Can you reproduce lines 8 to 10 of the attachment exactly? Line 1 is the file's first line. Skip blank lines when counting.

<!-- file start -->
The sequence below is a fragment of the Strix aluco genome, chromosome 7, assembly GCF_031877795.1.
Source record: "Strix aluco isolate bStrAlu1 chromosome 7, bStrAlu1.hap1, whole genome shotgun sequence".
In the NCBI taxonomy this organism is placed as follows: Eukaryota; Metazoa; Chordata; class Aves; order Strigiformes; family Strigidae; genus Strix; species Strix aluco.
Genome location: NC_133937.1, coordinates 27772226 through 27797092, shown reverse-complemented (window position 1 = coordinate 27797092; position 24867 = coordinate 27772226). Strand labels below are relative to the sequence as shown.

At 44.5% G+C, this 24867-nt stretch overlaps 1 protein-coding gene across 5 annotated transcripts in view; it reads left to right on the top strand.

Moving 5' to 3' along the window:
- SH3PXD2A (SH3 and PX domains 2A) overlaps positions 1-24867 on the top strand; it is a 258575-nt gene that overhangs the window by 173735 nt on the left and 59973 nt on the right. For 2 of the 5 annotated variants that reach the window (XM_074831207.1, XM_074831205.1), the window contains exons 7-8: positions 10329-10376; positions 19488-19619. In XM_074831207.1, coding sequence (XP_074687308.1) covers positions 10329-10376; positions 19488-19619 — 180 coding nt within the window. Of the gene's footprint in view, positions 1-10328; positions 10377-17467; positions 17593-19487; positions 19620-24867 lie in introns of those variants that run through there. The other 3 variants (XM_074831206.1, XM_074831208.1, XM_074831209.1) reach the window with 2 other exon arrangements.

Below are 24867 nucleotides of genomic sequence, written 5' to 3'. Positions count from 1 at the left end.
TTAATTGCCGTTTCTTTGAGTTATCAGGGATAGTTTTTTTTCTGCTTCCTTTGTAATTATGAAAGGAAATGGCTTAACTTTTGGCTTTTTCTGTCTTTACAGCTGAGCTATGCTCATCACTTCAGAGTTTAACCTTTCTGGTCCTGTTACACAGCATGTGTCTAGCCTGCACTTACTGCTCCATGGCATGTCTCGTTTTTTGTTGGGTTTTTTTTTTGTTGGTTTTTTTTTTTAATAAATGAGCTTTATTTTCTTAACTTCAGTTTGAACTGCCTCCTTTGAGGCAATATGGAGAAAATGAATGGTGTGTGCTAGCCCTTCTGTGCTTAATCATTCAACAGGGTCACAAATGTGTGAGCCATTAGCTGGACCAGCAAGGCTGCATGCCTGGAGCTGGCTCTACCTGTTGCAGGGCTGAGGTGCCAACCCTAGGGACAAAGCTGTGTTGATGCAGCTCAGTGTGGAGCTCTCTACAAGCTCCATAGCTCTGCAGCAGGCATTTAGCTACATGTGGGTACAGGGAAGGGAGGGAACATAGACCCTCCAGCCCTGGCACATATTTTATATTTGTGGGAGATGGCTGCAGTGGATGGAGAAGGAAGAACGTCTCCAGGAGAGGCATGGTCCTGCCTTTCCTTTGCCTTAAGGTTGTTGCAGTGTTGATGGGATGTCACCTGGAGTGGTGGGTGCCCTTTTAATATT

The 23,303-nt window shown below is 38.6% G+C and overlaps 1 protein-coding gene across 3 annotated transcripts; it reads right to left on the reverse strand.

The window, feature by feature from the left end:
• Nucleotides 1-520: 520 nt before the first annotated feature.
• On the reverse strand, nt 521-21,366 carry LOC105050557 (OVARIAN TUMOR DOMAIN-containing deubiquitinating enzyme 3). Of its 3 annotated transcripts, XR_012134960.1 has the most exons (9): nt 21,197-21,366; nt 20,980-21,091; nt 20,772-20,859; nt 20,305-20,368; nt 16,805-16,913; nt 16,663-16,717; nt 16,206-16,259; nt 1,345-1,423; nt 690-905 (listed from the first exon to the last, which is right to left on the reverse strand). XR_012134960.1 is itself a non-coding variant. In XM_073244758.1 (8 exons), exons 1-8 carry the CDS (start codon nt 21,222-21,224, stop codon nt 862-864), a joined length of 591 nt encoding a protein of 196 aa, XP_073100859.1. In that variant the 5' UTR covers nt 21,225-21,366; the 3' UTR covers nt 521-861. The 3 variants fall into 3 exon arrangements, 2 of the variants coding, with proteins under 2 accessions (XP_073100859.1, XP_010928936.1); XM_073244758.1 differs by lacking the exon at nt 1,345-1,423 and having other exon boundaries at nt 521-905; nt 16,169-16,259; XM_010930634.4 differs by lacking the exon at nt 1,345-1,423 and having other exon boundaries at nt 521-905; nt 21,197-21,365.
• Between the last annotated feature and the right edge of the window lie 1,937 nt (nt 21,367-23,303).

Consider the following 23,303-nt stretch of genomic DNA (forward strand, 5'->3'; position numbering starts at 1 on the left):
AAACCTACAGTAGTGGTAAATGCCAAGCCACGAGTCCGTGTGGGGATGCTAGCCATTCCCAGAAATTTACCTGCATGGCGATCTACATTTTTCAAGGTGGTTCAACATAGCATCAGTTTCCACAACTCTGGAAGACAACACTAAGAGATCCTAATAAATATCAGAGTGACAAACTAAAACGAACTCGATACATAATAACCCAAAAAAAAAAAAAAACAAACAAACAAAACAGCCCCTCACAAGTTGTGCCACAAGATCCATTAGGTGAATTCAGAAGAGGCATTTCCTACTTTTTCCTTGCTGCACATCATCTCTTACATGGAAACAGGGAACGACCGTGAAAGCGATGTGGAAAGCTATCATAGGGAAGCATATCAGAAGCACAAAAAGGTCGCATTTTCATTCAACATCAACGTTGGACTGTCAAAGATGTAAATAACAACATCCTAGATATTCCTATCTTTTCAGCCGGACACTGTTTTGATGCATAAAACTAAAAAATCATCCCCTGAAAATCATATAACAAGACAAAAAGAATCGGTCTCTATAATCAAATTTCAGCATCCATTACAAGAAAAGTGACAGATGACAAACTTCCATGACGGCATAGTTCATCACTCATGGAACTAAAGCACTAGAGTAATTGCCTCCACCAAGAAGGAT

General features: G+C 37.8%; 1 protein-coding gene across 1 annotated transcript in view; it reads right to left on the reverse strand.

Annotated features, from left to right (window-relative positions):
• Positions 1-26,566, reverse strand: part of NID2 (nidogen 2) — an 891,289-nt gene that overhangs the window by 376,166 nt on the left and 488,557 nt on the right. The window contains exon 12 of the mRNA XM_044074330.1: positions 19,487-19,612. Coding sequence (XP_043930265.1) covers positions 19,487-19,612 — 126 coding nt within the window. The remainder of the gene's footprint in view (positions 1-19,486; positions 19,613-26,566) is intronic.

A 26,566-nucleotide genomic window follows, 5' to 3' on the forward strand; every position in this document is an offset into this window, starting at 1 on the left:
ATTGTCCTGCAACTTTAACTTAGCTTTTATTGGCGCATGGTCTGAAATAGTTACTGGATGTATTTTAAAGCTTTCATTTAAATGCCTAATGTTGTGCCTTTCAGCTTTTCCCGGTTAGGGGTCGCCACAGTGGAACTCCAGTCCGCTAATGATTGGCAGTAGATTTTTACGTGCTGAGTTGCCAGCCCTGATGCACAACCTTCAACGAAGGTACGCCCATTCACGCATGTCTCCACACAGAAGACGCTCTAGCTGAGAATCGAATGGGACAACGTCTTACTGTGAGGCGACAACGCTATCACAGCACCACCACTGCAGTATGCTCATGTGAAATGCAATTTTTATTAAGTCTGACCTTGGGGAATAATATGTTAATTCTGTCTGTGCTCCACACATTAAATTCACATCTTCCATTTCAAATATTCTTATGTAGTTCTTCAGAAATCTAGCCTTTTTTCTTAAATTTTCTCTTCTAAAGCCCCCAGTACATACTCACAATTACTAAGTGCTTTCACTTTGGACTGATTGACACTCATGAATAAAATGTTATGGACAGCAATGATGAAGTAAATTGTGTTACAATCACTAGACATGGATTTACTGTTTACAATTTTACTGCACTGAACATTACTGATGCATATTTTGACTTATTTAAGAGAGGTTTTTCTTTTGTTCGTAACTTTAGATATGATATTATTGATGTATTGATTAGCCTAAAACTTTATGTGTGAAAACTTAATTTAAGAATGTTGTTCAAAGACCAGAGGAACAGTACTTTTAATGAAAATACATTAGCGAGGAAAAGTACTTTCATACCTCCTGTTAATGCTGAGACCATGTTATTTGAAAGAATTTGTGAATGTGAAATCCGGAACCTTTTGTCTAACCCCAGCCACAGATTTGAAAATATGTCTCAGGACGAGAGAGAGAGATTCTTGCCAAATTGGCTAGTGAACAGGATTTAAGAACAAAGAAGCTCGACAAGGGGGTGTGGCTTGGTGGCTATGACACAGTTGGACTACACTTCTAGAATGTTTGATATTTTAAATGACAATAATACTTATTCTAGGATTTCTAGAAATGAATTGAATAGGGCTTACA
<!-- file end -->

Below are 24867 nucleotides of genomic sequence, written 5' to 3'. Positions count from 1 at the left end.
TTAATTGCCGTTTCTTTGAGTTATCAGGGATAGTTTTTTTTCTGCTTCCTTTGTAATTATGAAAGGAAATGGCTTAACTTTTGGCTTTTTCTGTCTTTACAGCTGAGCTATGCTCATCACTTCAGAGTTTAACCTTTCTGGTCCTGTTACACAGCATGTGTCTAGCCTGCACTTACTGCTCCATGGCATGTCTCGTTTTTTGTTGGGTTTTTTTTTTGTTGGTTTTTTTTTTTAATAAATGAGCTTTATTTTCTTAACTTCAGTTTGAACTGCCTCCTTTGAGGCAATATGGAGAAAATGAATGGTGTGTGCTAGCCCTTCTGTGCTTAATCATTCAACAGGGTCACAAATGTGTGAGCCATTAGCTGGACCAGCAAGGCTGCATGCCTGGAGCTGGCTCTACCTGTTGCAGGGCTGAGGTGCCAACCCTAGGGACAAAGCTGTGTTGATGCAGCTCAGTGTGGAGCTCTCTACAAGCTCCATAGCTCTGCAGCAGGCATTTAGCTACATGTGGGTACAGGGAAGGGAGGGAACATAGACCCTCCAGCCCTGGCACATATTTTATATTTGTGGGAGATGGCTGCAGTGGATGGAGAAGGAAGAACGTCTCCAGGAGAGGCATGGTCCTGCCTTTCCTTTGCCTTAAGGTTGTTGCAGTGTTGATGGGATGTCACCTGGAGTGGTGGGTGCCCTTTTAATATT

The 23,303-nt window shown below is 38.6% G+C and overlaps 1 protein-coding gene across 3 annotated transcripts; it reads right to left on the reverse strand.